M (of whole compound)

Empirical formula = The lowest ratio of atoms.....

- List elements

- Write in experimental masses

- Divide by the A (atomic mass) for each element

- Multiply and divide to work out ratio

- Get the ratio in the simplest form.

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Calculating Masses in Reactions, The Mole

-Write out balanced equation (2Mg + O2 --> 2MgO)

-Work out the M (48 --> 80)

-Divide to get one, then multiply to get all (48g of Mg gives 80g of MgO) (Divide by 48, *60)

Mole = 6.023 x 10^23 (602,300,000,000,000,000,000,000)

^^That many atoms of Carbon-12 = 12g

*One mole of atoms or molecules of any substance will have a mass in grams equal to the relative formula mass for that substance*

NUMBER OF MOLES = Mass in g (of element or compound)

                                       -----------------------------------------------------

                                        M (of element or compound)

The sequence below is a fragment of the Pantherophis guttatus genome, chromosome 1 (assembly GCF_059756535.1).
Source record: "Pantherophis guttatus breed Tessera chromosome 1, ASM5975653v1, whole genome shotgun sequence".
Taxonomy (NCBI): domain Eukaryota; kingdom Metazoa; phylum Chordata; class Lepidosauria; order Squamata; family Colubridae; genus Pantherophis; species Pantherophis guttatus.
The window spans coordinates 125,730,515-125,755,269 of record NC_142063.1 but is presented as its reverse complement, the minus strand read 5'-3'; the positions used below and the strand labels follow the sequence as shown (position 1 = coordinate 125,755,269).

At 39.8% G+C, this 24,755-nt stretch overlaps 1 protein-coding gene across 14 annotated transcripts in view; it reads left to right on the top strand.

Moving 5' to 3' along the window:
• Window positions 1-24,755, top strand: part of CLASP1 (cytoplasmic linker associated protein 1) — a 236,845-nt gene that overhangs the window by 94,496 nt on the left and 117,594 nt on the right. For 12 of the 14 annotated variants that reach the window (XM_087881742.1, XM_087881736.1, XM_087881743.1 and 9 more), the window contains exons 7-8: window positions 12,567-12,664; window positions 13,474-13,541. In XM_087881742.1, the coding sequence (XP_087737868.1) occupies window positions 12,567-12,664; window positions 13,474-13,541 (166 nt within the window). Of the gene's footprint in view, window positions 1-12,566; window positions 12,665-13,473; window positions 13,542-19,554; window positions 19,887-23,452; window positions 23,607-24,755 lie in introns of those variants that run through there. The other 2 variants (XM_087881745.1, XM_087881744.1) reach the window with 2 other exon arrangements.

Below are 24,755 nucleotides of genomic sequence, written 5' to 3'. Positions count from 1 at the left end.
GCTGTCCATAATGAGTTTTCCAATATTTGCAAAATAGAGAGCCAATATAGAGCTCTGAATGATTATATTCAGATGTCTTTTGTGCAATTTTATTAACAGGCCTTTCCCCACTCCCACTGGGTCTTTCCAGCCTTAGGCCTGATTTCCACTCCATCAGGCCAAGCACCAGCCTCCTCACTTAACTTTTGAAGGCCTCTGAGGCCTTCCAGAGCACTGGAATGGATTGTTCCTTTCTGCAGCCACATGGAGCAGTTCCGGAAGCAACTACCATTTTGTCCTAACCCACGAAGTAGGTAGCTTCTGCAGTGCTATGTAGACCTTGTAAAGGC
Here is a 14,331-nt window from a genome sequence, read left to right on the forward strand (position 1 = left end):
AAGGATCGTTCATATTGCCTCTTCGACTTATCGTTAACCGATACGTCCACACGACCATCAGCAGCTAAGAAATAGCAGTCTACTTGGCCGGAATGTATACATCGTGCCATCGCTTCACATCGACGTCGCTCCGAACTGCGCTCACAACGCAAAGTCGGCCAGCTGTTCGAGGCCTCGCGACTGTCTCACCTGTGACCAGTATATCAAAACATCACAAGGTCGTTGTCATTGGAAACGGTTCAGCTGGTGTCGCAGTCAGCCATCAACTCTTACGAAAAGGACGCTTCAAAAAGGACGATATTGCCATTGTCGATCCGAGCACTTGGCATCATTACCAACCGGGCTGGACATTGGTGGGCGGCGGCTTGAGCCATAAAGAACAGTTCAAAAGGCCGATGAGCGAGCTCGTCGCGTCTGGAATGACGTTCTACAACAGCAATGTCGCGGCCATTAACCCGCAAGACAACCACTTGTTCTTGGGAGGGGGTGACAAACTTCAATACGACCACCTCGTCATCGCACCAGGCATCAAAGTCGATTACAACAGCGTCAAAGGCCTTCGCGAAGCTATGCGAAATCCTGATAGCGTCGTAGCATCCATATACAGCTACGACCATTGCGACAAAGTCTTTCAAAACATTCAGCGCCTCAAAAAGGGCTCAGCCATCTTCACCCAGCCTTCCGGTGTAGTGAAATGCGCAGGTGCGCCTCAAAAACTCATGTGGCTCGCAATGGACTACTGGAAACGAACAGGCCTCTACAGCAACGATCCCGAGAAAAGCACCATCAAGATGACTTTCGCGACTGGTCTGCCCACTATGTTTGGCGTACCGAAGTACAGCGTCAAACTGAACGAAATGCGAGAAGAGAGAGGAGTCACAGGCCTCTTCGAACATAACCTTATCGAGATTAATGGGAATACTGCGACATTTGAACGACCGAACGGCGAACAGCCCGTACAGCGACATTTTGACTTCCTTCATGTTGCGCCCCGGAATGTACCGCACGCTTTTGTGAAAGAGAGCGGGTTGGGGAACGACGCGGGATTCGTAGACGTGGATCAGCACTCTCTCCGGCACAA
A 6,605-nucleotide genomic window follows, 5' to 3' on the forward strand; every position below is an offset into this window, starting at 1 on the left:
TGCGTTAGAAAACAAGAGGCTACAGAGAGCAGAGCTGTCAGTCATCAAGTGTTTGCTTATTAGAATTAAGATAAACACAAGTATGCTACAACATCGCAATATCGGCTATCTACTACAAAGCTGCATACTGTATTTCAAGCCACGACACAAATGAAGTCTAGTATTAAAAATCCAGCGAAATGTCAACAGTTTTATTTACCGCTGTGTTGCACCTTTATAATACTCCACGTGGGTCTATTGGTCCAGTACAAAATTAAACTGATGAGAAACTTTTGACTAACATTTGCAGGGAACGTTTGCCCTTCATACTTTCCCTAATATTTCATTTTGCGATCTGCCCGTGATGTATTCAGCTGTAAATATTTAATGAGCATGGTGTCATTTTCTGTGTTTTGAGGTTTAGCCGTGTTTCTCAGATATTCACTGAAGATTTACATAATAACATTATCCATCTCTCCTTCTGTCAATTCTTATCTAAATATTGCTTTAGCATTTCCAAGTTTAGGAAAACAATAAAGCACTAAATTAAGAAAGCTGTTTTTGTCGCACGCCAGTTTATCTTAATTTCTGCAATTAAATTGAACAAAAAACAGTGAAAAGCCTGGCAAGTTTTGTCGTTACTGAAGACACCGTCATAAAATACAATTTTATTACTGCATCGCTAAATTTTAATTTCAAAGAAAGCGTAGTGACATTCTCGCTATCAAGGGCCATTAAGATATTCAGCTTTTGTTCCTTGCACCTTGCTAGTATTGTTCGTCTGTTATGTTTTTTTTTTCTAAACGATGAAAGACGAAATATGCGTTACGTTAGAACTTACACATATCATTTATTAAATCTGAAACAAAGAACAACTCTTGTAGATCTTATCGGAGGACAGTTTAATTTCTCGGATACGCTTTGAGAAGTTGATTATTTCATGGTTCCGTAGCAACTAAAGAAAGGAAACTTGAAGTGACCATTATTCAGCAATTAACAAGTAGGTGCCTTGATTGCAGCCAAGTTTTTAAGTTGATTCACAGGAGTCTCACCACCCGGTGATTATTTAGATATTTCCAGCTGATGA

NUMBER OF MOLES = Volume (in litres) x Moles per litre of solution

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Atom economy, Percentage yield

Atom economy = % of reactants changed to useful products

ATOM ECONOMY = Total M of useful products

                                ------------------------------------- x 100

                                     Total M of reactants

High atom economy is better for profits and environment

Percentage yield compares actual and predicted yield

PERCENTAGE YIELD = Actual yield (g)

                                       ------------------ x 100

                                     Predicted yield (g)

It is impossible to get a 100% yield Reversible reactions

- reactions and products in an equilibrium Filtration

- filtering a liquid to remove solid particles (always results in losing some solid) Transferring Liquids

- Always lose some liquid when transferring because of inside surface Unexpected reactions

- these can cause yield of intended product to go down.

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Rates of reactions

Slow - Rusting of iron, Medium - Metal and acid, Fast - Explosion.

Rate of reaction is dependant on:

Temperature, Concentration, Catalyst and Size of particles.

The speed of a reaction can be measured by either how quickly the reactants are used or by how quickly the product is formed (easier).

RATE OF REACTION = Amount of reactant used or product formed // time

There are 3 ways the rate of a reaction can be measured: